Watch our exclusive video to find out more about the world of 4K Video! We reveal the key benefits of what the 4K format offers for your shooting, image quality and post-production workflow
Shooting 4K Video is now available to almost all filmmakers with a wide range of affordable cameras now offering 4K capabilities as standard. But what is 4K? How can it help your filmmaking? And what do you need to consider when shooting and editing 4K footage?
Why is it called 4K?
4K is simply a video specification or format that gets its name from the approximate 4,000 pixel width (3840 for 4K UHD, 4096 for DCI 4K) of the footage, hence ‘4K’. If you compare this to 1080p HD footage, which is 1920 pixels across, you can begin to get an idea of the possibilities of image detail in 4K. For example, it is at least twice as wide and has four times as many pixels in comparison to 1080p HD footage.
Thanks to its high resolution capture capabilities shooting with 4K offers a number of key benefits. These include sharper and crisper image quality, plus better colour data for grading. It also offers the reduction or elimination of video artifacts, such as moiré, plus compatibility with 4K TVs and projectors.
Using 4K also gives greater flexibility for your post-production workflow. With the greater quality image source file from 4K it is easier to crop in on, zoom out or pan across 4K footage and still maintain HD resolution. In other words, the better the source file you have… the more flexible it will be for producing creative, high image quality edits.
The extra pixel power offered by 4K can also help for stabilising footage. For example, many editing packages will contain image stabilisation features that will do a decent job of artificially stabilising handheld footage but this is done by a process that includes decreasing resolution. Working from better quality 4K footage will mean you have more pixels to play with and significantly sharper original material.
These days 4K is not just limited to high-end professional and cinema cameras but, thanks to better sensor technology and increased processing power, can be seen in many sub-£500 models. If you’re taking your first steps into 4K it might be worth starting with an inexpensive camera to develop your 4K shooting and workflow skills.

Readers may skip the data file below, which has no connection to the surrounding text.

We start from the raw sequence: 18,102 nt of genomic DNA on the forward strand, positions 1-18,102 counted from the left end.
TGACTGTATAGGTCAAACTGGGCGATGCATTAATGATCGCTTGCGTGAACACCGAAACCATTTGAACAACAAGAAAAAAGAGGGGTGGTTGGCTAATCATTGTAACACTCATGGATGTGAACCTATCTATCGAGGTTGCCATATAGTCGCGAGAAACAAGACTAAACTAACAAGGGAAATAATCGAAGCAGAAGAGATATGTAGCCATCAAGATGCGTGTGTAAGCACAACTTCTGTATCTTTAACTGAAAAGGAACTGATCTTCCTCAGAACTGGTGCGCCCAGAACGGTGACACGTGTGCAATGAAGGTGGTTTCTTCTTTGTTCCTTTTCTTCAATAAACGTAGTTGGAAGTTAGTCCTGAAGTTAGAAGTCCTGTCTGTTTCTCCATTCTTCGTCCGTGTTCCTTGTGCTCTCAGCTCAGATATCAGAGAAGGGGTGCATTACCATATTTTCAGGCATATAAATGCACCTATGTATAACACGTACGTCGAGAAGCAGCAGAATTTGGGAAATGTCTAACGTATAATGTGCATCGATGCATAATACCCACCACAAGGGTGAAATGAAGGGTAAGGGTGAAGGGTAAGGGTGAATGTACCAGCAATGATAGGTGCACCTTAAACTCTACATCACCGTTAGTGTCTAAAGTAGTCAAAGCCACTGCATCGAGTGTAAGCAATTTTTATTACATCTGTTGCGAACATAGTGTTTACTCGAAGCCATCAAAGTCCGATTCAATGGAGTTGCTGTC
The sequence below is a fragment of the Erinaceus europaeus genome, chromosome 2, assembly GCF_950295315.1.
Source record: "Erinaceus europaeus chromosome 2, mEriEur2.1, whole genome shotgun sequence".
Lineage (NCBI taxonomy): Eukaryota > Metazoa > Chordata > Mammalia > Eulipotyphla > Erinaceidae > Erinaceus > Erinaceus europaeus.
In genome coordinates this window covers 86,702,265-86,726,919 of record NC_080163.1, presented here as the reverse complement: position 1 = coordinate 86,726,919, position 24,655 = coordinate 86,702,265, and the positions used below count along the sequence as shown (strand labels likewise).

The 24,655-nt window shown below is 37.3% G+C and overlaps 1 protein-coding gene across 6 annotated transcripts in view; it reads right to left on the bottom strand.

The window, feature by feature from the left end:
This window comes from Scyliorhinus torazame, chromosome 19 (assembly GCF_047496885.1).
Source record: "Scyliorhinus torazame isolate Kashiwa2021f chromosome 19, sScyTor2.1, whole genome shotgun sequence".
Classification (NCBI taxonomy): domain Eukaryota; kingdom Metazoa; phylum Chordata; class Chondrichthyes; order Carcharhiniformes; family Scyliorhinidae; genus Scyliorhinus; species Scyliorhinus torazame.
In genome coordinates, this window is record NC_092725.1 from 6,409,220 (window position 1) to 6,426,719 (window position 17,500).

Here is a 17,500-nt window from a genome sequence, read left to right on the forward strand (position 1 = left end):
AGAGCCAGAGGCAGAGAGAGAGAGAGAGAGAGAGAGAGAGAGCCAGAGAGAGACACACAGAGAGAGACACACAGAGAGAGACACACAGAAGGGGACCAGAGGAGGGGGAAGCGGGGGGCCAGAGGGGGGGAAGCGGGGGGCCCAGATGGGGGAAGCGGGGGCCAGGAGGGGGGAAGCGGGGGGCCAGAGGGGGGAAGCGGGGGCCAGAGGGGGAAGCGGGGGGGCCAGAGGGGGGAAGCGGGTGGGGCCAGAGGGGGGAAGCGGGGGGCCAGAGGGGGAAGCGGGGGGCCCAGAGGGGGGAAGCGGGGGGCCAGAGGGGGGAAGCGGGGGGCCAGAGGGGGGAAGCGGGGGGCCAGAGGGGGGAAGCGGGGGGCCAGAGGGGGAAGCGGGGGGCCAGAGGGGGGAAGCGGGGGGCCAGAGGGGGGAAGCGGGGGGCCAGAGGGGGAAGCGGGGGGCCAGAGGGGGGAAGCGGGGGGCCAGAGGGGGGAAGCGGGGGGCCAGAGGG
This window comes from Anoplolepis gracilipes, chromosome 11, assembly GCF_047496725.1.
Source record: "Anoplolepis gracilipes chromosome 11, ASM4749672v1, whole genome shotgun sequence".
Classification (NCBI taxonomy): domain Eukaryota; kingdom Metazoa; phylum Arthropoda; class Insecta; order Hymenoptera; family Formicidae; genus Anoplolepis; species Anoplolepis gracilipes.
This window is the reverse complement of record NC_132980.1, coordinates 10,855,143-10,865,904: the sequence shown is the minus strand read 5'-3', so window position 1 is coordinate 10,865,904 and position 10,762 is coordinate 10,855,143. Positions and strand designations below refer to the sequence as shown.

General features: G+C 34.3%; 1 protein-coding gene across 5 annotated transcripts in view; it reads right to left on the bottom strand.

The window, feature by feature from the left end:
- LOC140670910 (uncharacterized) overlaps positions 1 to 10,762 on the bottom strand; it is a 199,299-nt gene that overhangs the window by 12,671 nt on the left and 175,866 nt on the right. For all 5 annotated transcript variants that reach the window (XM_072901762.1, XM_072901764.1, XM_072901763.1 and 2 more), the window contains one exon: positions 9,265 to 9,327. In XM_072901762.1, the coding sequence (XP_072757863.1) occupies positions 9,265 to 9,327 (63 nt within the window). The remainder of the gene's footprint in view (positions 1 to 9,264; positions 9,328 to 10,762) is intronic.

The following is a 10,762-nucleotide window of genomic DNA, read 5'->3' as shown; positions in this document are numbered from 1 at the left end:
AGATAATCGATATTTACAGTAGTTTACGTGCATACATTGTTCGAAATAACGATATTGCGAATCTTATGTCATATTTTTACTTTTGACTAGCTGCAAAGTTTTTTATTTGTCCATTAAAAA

To make sure you get the most out of shooting with 4K consider the following:
• Use fast memory cards of at least 30MB per second write speed to allow for recording at quality settings up to 200Mbps.
• Keep a fast, high quality, hard drive for quick and easy storage of your 4K footage.
• Consider your computer’s memory for editing 4K footage, as it will quickly use up memory. However, you can also edit proxy footage offline, as opposed to the original footage online, then export it to 4K.
• It might be worth investing in a 4K monitor so you are viewing footage at true 4K quality.
• 4K editing support is now available in inexpensive packages, such as Apple’s iMovie, but take care to consider what is the best package for editing your 4K footage. Fully featured packages such as Adobe Premiere Pro, Apple Final Cut Pro X and Blackmagic DaVinci Resolve will all easily handle a 4K workflow.
Find out more…
Just click on the video window at the top of this article to watch a video that explains many of the key things you’ll need to know about 4K.
You can find out more about editing 4K footage offline with proxy files by just clicking here.
To discover some of the best 4K cameras that are available for under £500 just click here.